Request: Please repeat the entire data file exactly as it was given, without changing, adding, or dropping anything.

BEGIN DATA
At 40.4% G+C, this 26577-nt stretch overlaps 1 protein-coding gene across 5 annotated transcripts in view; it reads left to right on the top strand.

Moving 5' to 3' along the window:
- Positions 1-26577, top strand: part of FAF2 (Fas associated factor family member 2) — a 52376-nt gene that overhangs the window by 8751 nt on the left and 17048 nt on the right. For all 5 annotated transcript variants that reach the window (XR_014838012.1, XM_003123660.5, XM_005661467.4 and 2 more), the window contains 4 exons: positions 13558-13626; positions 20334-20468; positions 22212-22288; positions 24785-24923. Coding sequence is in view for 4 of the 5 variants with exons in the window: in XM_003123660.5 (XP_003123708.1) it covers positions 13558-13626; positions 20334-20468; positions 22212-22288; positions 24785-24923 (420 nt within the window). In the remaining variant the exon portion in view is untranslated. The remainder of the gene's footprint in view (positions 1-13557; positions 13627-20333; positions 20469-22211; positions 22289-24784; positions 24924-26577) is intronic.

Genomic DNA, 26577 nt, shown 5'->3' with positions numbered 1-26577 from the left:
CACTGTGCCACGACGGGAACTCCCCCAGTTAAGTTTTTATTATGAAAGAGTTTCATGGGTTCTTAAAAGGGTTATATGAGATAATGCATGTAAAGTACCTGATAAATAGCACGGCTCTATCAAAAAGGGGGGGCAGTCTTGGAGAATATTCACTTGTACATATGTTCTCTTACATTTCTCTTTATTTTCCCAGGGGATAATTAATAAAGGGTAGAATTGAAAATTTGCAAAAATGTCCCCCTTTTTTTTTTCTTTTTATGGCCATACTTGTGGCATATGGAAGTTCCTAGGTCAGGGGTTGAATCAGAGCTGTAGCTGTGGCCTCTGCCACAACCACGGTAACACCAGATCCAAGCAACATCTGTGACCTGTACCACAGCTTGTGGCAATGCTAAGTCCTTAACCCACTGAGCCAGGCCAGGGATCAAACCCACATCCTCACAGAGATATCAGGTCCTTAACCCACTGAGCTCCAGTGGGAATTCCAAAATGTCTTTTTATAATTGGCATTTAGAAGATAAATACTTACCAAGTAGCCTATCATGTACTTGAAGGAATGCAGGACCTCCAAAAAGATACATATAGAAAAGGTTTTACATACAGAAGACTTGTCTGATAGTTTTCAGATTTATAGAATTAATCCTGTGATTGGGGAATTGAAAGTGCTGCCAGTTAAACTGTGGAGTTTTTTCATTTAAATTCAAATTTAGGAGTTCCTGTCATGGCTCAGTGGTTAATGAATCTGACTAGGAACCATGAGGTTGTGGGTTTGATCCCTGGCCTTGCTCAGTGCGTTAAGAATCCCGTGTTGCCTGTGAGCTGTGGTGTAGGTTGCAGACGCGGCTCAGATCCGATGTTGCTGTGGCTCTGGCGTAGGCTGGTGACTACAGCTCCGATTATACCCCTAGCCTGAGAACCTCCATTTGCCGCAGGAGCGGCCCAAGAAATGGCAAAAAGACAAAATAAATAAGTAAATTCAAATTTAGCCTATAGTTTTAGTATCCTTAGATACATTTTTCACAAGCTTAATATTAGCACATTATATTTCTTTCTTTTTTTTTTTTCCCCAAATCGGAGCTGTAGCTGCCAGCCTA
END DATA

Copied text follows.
At 40.4% G+C, this 26577-nt stretch overlaps 1 protein-coding gene across 5 annotated transcripts in view; it reads left to right on the top strand.

Moving 5' to 3' along the window:
- Positions 1-26577, top strand: part of FAF2 (Fas associated factor family member 2) — a 52376-nt gene that overhangs the window by 8751 nt on the left and 17048 nt on the right. For all 5 annotated transcript variants that reach the window (XR_014838012.1, XM_003123660.5, XM_005661467.4 and 2 more), the window contains 4 exons: positions 13558-13626; positions 20334-20468; positions 22212-22288; positions 24785-24923. Coding sequence is in view for 4 of the 5 variants with exons in the window: in XM_003123660.5 (XP_003123708.1) it covers positions 13558-13626; positions 20334-20468; positions 22212-22288; positions 24785-24923 (420 nt within the window). In the remaining variant the exon portion in view is untranslated. The remainder of the gene's footprint in view (positions 1-13557; positions 13627-20333; positions 20469-22211; positions 22289-24784; positions 24924-26577) is intronic.

Genomic DNA, 26577 nt, shown 5'->3' with positions numbered 1-26577 from the left:
CACTGTGCCACGACGGGAACTCCCCCAGTTAAGTTTTTATTATGAAAGAGTTTCATGGGTTCTTAAAAGGGTTATATGAGATAATGCATGTAAAGTACCTGATAAATAGCACGGCTCTATCAAAAAGGGGGGGCAGTCTTGGAGAATATTCACTTGTACATATGTTCTCTTACATTTCTCTTTATTTTCCCAGGGGATAATTAATAAAGGGTAGAATTGAAAATTTGCAAAAATGTCCCCCTTTTTTTTTTCTTTTTATGGCCATACTTGTGGCATATGGAAGTTCCTAGGTCAGGGGTTGAATCAGAGCTGTAGCTGTGGCCTCTGCCACAACCACGGTAACACCAGATCCAAGCAACATCTGTGACCTGTACCACAGCTTGTGGCAATGCTAAGTCCTTAACCCACTGAGCCAGGCCAGGGATCAAACCCACATCCTCACAGAGATATCAGGTCCTTAACCCACTGAGCTCCAGTGGGAATTCCAAAATGTCTTTTTATAATTGGCATTTAGAAGATAAATACTTACCAAGTAGCCTATCATGTACTTGAAGGAATGCAGGACCTCCAAAAAGATACATATAGAAAAGGTTTTACATACAGAAGACTTGTCTGATAGTTTTCAGATTTATAGAATTAATCCTGTGATTGGGGAATTGAAAGTGCTGCCAGTTAAACTGTGGAGTTTTTTCATTTAAATTCAAATTTAGGAGTTCCTGTCATGGCTCAGTGGTTAATGAATCTGACTAGGAACCATGAGGTTGTGGGTTTGATCCCTGGCCTTGCTCAGTGCGTTAAGAATCCCGTGTTGCCTGTGAGCTGTGGTGTAGGTTGCAGACGCGGCTCAGATCCGATGTTGCTGTGGCTCTGGCGTAGGCTGGTGACTACAGCTCCGATTATACCCCTAGCCTGAGAACCTCCATTTGCCGCAGGAGCGGCCCAAGAAATGGCAAAAAGACAAAATAAATAAGTAAATTCAAATTTAGCCTATAGTTTTAGTATCCTTAGATACATTTTTCACAAGCTTAATATTAGCACATTATATTTCTTTCTTTTTTTTTTTTCCCCAAATCGGAGCTGTAGCTGCCAGCCTA